Alpha as a Discipleship Tool

Jesus’ model of discipleship involved both teaching and on-the-job training in ministry. The content of his teaching centered on the meaning of the Kingdom of God; his training of his disciples immersed them in actual ministry to others in His name, with the power and authority of His Kingdom. In my experience, much of the modern church’s approach to discipleship heavily favors the teaching but sadly neglects the ministry component. I believe the Alpha Course does both.

While it is now widely regarded as an evangelistic ministry to those outside the church, Alpha was originally conceived as a discipleship tool for new believers within the church. In the more than 20 years that our church has been offering Alpha, the course has proven to be the best discipleship ministry we have ever undertaken. By its very nature, Alpha does both tasks needed to disciple people: it teaches the guests Biblical content, and it engages them in actual ministry. Let me show how this happens.

The Biblical Content of Alpha

Here are the topics covered during the 10 weeks of Alpha:

  • Week One: Who Is Jesus?
  • Week Two: Why Did Jesus Die?
  • Week Three: How Can I Be Sure of My Faith?
  • Week Four: How And Why Do I Pray?
  • Week Five: How And Why Should I Read the Bible?
  • Week Six: How Does God Guide Us?
  • Week Seven: How Can I Resist Evil?
  • The Weekend Away: The Person, Ministry, and Filling of the Holy Spirit.
  • Week Eight: How and Why Should We Tell Others?
  • Week Nine: Does God Heal Today?
  • Week Ten: What about the Church?

This comprehensive curriculum covers Christology, Atonement, Assurance, Prayer, the Authority of the Bible, Divine Guidance, Evil and Temptation, Personal Evangelism, Divine Healing, and the doctrine of the Church. The weekend away, a one-or two-day retreat two-thirds of the way through the course, teaches a biblical, orthodox understanding of the Holy Spirit and His ministry. The content is clearly explained by engaging spokespeople in high-quality media presentations.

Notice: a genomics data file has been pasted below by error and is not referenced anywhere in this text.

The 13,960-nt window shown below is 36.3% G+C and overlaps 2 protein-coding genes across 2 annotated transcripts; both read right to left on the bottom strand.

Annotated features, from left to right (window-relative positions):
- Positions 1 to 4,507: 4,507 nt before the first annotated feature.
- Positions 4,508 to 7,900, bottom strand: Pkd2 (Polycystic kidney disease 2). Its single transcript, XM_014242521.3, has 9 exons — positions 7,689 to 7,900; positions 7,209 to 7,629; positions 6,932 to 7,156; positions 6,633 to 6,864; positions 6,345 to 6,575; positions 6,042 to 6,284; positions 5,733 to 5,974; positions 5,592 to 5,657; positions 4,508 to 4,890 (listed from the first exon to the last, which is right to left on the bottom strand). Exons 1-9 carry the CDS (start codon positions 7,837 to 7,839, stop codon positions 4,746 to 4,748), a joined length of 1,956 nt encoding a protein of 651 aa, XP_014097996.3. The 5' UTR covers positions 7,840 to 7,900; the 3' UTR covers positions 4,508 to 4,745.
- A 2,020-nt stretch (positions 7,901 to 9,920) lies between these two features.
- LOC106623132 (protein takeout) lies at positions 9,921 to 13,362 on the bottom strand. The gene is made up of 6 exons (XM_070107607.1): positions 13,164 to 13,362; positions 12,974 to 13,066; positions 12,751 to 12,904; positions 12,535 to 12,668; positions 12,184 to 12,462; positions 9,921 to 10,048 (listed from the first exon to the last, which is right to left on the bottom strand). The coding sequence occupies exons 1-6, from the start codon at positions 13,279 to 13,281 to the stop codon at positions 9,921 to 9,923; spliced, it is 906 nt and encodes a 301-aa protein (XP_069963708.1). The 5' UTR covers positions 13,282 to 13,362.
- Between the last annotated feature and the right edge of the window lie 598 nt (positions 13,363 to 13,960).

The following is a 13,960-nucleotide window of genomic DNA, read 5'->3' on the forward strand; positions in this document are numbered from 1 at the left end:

The Practical Ministry Experience of Alpha

During the 10 weeks of Alpha, a strong bonding develops in the small group, and members typically want to continue meeting when the program ends. People are left thinking, “What’s next?” Individuals cannot repeat the Alpha course as guests, but typically, two next steps are offered for continuing to grow spiritually as disciples. One option is to serve as helpers on the next Alpha course. The other is to continue meeting together in a so-called a Beta group. A Beta group is a weekly Bible study in which members explore what it means to be a follower of Jesus. Both of these options involve hands-on training opportunities for putting new faith to work.